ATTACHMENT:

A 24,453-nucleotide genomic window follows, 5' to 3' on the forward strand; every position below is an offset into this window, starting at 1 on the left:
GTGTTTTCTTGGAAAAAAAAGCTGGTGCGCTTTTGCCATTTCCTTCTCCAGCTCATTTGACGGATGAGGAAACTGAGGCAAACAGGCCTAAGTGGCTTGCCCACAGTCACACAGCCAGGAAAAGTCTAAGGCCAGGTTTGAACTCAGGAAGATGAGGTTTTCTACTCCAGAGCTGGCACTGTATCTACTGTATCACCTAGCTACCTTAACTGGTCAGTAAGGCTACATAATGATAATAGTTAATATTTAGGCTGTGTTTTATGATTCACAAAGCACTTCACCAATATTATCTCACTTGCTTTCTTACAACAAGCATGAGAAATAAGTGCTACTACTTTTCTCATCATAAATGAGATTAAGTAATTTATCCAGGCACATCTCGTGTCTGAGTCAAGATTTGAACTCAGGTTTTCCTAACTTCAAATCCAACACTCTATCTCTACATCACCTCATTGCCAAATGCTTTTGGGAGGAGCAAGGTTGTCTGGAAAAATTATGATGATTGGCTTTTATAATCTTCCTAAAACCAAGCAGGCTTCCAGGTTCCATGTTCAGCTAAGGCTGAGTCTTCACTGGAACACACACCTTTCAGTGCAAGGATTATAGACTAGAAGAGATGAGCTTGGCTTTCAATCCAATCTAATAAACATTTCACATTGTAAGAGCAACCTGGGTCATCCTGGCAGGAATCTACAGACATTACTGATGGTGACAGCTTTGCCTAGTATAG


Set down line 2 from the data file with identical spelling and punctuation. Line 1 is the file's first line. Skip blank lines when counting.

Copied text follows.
GTGTTTTCTTGGAAAAAAAAGCTGGTGCGCTTTTGCCATTTCCTTCTCCAGCTCATTTGACGGATGAGGAAACTGAGGCAAACAGGCCTAAGTGGCTTGCCCACAGTCACACAGCCAGGAAAAGTCTAAGGCCAGGTTTGAACTCAGGAAGATGAGGTTTTCTACTCCAGAGCTGGCACTGTATCTACTGTATCACCTAGCTACCTTAACTGGTCAGTAAGGCTACATAATGATAATAGTTAATATTTAGGCTGTGTTTTATGATTCACAAAGCACTTCACCAATATTATCTCACTTGCTTTCTTACAACAAGCATGAGAAATAAGTGCTACTACTTTTCTCATCATAAATGAGATTAAGTAATTTATCCAGGCACATCTCGTGTCTGAGTCAAGATTTGAACTCAGGTTTTCCTAACTTCAAATCCAACACTCTATCTCTACATCACCTCATTGCCAAATGCTTTTGGGAGGAGCAAGGTTGTCTGGAAAAATTATGATGATTGGCTTTTATAATCTTCCTAAAACCAAGCAGGCTTCCAGGTTCCATGTTCAGCTAAGGCTGAGTCTTCACTGGAACACACACCTTTCAGTGCAAGGATTATAGACTAGAAGAGATGAGCTTGGCTTTCAATCCAATCTAATAAACATTTCACATTGTAAGAGCAACCTGGGTCATCCTGGCAGGAATCTACAGACATTACTGATGGTGACAGCTTTGCCTAGTATAG